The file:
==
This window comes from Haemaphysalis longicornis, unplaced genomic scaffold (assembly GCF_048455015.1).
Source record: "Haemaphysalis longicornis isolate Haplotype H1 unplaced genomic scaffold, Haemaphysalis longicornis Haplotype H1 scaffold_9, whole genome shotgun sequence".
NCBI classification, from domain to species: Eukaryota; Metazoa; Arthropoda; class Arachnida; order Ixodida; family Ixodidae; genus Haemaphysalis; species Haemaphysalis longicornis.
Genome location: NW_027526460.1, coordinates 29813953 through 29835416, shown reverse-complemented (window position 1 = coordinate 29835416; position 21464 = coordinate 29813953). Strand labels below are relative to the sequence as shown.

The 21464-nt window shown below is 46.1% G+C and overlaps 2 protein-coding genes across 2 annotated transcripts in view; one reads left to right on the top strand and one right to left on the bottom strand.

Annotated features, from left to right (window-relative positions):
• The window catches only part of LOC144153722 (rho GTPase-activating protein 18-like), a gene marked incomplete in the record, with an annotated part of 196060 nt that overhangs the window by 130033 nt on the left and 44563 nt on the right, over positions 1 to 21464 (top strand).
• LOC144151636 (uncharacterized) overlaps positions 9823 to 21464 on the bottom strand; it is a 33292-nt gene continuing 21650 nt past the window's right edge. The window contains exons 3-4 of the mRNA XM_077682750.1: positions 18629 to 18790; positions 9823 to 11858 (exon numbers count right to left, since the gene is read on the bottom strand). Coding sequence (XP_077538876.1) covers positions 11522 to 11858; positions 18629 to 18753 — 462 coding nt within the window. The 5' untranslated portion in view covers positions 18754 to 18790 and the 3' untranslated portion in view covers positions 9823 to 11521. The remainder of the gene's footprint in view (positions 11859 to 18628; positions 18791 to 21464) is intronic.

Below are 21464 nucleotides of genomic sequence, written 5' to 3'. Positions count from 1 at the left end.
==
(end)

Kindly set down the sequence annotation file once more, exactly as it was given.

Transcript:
This window comes from Haemaphysalis longicornis, unplaced genomic scaffold (assembly GCF_048455015.1).
Source record: "Haemaphysalis longicornis isolate Haplotype H1 unplaced genomic scaffold, Haemaphysalis longicornis Haplotype H1 scaffold_9, whole genome shotgun sequence".
NCBI classification, from domain to species: Eukaryota; Metazoa; Arthropoda; class Arachnida; order Ixodida; family Ixodidae; genus Haemaphysalis; species Haemaphysalis longicornis.
Genome location: NW_027526460.1, coordinates 29813953 through 29835416, shown reverse-complemented (window position 1 = coordinate 29835416; position 21464 = coordinate 29813953). Strand labels below are relative to the sequence as shown.

The 21464-nt window shown below is 46.1% G+C and overlaps 2 protein-coding genes across 2 annotated transcripts in view; one reads left to right on the top strand and one right to left on the bottom strand.

Annotated features, from left to right (window-relative positions):
• The window catches only part of LOC144153722 (rho GTPase-activating protein 18-like), a gene marked incomplete in the record, with an annotated part of 196060 nt that overhangs the window by 130033 nt on the left and 44563 nt on the right, over positions 1 to 21464 (top strand).
• LOC144151636 (uncharacterized) overlaps positions 9823 to 21464 on the bottom strand; it is a 33292-nt gene continuing 21650 nt past the window's right edge. The window contains exons 3-4 of the mRNA XM_077682750.1: positions 18629 to 18790; positions 9823 to 11858 (exon numbers count right to left, since the gene is read on the bottom strand). Coding sequence (XP_077538876.1) covers positions 11522 to 11858; positions 18629 to 18753 — 462 coding nt within the window. The 5' untranslated portion in view covers positions 18754 to 18790 and the 3' untranslated portion in view covers positions 9823 to 11521. The remainder of the gene's footprint in view (positions 11859 to 18628; positions 18791 to 21464) is intronic.

Below are 21464 nucleotides of genomic sequence, written 5' to 3'. Positions count from 1 at the left end.